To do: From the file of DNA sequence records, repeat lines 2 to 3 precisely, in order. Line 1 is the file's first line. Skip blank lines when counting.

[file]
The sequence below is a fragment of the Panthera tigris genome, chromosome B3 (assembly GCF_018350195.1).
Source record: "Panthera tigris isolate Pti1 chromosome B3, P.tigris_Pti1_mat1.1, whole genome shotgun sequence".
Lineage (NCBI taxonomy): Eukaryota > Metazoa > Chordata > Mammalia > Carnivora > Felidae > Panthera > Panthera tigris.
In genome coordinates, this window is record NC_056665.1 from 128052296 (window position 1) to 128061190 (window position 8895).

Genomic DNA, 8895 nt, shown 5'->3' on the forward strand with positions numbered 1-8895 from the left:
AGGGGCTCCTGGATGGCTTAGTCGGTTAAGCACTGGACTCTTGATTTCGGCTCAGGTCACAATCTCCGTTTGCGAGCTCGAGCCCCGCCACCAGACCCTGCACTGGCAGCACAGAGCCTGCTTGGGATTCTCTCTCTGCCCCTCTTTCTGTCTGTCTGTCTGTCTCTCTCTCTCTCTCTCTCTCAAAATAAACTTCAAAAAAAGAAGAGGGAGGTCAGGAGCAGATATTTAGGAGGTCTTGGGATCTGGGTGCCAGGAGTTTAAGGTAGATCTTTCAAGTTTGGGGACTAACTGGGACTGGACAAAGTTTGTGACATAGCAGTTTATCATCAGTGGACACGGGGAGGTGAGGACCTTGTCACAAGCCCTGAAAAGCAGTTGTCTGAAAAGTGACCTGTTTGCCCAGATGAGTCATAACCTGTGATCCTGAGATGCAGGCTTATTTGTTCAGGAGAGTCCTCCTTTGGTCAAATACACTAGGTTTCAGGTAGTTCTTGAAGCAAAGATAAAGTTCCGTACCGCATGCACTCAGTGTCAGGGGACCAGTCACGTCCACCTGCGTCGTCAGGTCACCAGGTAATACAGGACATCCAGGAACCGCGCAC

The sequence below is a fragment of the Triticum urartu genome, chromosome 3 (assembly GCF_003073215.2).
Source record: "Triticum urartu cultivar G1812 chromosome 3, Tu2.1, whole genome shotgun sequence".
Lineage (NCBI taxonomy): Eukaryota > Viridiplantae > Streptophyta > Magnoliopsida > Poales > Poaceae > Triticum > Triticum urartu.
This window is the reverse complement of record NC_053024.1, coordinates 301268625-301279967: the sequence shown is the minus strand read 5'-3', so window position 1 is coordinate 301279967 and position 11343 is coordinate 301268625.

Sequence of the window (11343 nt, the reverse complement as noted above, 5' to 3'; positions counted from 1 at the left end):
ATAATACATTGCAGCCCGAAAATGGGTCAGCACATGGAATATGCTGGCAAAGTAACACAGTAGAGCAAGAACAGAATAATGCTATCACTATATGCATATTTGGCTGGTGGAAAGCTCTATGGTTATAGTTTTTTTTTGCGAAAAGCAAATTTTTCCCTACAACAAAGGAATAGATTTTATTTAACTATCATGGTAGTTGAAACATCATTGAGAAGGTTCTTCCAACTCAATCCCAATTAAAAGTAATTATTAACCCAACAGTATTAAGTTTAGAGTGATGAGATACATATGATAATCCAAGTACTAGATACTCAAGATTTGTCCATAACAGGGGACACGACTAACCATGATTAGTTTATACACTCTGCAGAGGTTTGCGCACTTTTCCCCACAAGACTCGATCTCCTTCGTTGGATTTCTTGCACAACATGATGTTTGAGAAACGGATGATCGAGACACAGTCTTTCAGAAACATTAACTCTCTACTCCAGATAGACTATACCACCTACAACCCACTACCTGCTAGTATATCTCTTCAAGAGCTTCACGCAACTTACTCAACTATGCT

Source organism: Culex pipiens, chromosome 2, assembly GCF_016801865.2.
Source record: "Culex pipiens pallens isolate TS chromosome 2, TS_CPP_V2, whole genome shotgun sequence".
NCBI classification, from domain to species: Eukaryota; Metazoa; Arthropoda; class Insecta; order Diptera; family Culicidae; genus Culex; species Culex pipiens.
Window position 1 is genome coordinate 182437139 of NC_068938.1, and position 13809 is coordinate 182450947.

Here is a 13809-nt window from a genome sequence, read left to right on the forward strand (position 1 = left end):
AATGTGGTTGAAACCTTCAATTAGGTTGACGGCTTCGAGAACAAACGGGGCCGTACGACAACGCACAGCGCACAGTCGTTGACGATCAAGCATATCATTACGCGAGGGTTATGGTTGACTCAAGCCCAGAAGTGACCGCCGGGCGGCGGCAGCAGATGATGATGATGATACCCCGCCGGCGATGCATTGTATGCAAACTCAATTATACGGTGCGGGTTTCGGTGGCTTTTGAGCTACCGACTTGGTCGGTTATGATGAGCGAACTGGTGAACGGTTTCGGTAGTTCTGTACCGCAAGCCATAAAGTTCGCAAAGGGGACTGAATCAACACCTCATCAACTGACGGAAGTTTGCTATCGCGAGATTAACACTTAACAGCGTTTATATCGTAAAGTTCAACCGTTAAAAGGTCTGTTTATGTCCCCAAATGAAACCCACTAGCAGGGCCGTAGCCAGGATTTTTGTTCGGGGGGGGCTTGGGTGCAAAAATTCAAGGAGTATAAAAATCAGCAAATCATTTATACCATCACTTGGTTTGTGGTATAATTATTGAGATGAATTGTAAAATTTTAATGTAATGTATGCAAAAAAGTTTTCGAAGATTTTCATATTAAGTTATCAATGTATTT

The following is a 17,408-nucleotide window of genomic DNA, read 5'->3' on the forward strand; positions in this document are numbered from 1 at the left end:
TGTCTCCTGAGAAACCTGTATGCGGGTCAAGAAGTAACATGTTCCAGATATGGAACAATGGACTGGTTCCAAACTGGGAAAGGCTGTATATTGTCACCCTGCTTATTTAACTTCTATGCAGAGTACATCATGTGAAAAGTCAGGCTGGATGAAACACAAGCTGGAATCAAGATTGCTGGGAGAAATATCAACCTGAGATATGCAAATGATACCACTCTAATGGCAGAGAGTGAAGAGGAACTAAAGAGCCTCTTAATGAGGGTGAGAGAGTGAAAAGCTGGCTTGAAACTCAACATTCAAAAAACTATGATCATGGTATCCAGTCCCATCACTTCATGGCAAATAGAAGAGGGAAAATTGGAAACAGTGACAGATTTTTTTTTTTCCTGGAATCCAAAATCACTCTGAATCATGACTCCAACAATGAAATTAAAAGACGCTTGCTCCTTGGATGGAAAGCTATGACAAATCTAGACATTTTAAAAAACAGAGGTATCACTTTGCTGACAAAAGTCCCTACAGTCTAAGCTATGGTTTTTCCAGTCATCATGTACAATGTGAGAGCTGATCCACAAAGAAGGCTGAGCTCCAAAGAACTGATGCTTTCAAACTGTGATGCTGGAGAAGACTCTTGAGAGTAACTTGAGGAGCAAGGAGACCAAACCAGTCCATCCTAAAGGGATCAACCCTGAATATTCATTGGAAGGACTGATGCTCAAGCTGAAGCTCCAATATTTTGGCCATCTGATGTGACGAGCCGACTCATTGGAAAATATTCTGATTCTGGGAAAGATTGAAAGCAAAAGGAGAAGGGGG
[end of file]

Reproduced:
Source record: "Panthera tigris isolate Pti1 chromosome B3, P.tigris_Pti1_mat1.1, whole genome shotgun sequence".
Lineage (NCBI taxonomy): Eukaryota > Metazoa > Chordata > Mammalia > Carnivora > Felidae > Panthera > Panthera tigris.